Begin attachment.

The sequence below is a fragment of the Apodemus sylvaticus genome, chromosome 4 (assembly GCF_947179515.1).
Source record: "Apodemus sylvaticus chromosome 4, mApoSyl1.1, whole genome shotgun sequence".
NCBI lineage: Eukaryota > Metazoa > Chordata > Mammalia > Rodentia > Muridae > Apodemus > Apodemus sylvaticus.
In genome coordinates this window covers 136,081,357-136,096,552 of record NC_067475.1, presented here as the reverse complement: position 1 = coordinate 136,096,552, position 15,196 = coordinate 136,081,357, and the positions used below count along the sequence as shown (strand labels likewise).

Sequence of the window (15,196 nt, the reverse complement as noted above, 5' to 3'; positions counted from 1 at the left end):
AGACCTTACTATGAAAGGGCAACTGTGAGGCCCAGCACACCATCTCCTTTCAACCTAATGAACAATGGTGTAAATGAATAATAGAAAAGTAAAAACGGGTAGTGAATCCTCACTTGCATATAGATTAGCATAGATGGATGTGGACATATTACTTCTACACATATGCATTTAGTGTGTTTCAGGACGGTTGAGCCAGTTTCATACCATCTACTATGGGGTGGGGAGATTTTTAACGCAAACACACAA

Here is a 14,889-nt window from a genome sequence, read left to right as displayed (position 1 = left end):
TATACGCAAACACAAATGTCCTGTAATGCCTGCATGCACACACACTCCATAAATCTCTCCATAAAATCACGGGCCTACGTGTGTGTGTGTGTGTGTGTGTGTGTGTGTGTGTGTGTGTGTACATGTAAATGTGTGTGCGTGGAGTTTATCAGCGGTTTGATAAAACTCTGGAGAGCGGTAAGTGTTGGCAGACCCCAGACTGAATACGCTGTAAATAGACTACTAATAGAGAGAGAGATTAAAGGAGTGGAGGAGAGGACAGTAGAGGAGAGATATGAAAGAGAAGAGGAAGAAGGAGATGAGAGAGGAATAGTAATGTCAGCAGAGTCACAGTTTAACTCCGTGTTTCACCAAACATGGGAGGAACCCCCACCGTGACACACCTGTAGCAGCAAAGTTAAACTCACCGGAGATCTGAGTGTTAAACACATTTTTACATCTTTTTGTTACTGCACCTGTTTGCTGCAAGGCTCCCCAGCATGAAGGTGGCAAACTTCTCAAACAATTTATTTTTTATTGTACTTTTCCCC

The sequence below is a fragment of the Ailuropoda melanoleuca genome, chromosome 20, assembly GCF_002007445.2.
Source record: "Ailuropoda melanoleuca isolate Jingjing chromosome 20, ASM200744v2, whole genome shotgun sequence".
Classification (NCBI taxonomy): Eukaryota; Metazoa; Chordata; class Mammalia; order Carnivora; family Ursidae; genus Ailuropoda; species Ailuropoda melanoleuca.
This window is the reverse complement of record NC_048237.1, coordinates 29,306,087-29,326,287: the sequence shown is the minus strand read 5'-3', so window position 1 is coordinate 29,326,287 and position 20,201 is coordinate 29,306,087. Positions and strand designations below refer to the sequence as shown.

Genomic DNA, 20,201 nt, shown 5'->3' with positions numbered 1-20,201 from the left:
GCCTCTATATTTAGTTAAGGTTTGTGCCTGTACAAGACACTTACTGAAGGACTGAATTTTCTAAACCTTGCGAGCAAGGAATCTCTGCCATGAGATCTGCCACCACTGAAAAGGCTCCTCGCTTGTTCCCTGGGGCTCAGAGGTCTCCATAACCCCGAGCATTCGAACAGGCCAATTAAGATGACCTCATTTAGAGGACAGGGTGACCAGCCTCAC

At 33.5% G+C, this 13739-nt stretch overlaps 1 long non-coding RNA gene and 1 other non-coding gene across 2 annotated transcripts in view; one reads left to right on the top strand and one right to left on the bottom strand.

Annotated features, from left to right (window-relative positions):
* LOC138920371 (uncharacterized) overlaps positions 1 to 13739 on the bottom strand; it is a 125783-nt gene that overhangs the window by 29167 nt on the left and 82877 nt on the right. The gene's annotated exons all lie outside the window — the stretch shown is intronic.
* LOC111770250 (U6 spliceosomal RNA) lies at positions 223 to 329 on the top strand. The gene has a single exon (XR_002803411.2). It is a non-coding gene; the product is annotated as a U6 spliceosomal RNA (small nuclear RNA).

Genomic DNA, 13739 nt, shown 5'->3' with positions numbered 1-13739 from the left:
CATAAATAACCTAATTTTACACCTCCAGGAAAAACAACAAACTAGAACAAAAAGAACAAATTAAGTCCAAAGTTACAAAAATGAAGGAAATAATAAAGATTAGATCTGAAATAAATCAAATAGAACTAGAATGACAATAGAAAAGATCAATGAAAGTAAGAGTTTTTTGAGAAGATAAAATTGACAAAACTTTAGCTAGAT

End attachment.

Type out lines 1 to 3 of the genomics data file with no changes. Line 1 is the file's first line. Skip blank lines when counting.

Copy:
The sequence below is a fragment of the Apodemus sylvaticus genome, chromosome 4 (assembly GCF_947179515.1).
Source record: "Apodemus sylvaticus chromosome 4, mApoSyl1.1, whole genome shotgun sequence".
NCBI lineage: Eukaryota > Metazoa > Chordata > Mammalia > Rodentia > Muridae > Apodemus > Apodemus sylvaticus.